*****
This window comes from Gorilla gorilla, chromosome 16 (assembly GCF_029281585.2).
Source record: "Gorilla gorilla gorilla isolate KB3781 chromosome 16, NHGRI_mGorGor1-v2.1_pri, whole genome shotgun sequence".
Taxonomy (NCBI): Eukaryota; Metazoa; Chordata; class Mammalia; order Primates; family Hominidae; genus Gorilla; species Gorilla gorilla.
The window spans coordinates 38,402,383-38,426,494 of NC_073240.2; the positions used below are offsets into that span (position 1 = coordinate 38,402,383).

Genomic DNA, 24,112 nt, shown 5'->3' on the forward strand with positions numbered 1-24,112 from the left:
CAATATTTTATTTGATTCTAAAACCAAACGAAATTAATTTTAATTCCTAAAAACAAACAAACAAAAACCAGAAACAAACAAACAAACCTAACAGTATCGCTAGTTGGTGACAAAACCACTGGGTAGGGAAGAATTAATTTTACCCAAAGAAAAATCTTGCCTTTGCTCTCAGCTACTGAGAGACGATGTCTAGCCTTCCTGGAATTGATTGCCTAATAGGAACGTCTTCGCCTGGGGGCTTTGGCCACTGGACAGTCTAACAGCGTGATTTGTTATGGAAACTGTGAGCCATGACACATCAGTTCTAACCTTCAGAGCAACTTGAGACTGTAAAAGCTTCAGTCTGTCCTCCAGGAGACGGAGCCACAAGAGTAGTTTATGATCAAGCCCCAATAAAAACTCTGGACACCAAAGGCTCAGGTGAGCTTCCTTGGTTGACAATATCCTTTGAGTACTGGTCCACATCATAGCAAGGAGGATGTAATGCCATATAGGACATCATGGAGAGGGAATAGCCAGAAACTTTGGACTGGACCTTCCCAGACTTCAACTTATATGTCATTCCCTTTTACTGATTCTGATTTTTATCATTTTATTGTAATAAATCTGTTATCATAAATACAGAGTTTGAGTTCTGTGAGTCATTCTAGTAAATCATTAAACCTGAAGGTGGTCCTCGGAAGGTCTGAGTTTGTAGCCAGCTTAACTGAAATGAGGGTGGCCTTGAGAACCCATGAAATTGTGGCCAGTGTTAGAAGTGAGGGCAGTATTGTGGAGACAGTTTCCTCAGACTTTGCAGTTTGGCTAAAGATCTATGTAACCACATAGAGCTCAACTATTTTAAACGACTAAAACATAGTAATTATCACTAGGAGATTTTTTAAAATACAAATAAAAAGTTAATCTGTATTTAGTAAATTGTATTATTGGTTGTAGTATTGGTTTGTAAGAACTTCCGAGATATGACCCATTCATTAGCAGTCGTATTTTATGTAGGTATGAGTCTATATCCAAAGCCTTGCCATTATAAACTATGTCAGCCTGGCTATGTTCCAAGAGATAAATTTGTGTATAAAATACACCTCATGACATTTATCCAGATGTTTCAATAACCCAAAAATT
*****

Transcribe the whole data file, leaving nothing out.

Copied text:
This window comes from Gorilla gorilla, chromosome 16 (assembly GCF_029281585.2).
Source record: "Gorilla gorilla gorilla isolate KB3781 chromosome 16, NHGRI_mGorGor1-v2.1_pri, whole genome shotgun sequence".
Taxonomy (NCBI): Eukaryota; Metazoa; Chordata; class Mammalia; order Primates; family Hominidae; genus Gorilla; species Gorilla gorilla.
The window spans coordinates 38,402,383-38,426,494 of NC_073240.2; the positions used below are offsets into that span (position 1 = coordinate 38,402,383).

Genomic DNA, 24,112 nt, shown 5'->3' on the forward strand with positions numbered 1-24,112 from the left:
CAATATTTTATTTGATTCTAAAACCAAACGAAATTAATTTTAATTCCTAAAAACAAACAAACAAAAACCAGAAACAAACAAACAAACCTAACAGTATCGCTAGTTGGTGACAAAACCACTGGGTAGGGAAGAATTAATTTTACCCAAAGAAAAATCTTGCCTTTGCTCTCAGCTACTGAGAGACGATGTCTAGCCTTCCTGGAATTGATTGCCTAATAGGAACGTCTTCGCCTGGGGGCTTTGGCCACTGGACAGTCTAACAGCGTGATTTGTTATGGAAACTGTGAGCCATGACACATCAGTTCTAACCTTCAGAGCAACTTGAGACTGTAAAAGCTTCAGTCTGTCCTCCAGGAGACGGAGCCACAAGAGTAGTTTATGATCAAGCCCCAATAAAAACTCTGGACACCAAAGGCTCAGGTGAGCTTCCTTGGTTGACAATATCCTTTGAGTACTGGTCCACATCATAGCAAGGAGGATGTAATGCCATATAGGACATCATGGAGAGGGAATAGCCAGAAACTTTGGACTGGACCTTCCCAGACTTCAACTTATATGTCATTCCCTTTTACTGATTCTGATTTTTATCATTTTATTGTAATAAATCTGTTATCATAAATACAGAGTTTGAGTTCTGTGAGTCATTCTAGTAAATCATTAAACCTGAAGGTGGTCCTCGGAAGGTCTGAGTTTGTAGCCAGCTTAACTGAAATGAGGGTGGCCTTGAGAACCCATGAAATTGTGGCCAGTGTTAGAAGTGAGGGCAGTATTGTGGAGACAGTTTCCTCAGACTTTGCAGTTTGGCTAAAGATCTATGTAACCACATAGAGCTCAACTATTTTAAACGACTAAAACATAGTAATTATCACTAGGAGATTTTTTAAAATACAAATAAAAAGTTAATCTGTATTTAGTAAATTGTATTATTGGTTGTAGTATTGGTTTGTAAGAACTTCCGAGATATGACCCATTCATTAGCAGTCGTATTTTATGTAGGTATGAGTCTATATCCAAAGCCTTGCCATTATAAACTATGTCAGCCTGGCTATGTTCCAAGAGATAAATTTGTGTATAAAATACACCTCATGACATTTATCCAGATGTTTCAATAACCCAAAAATT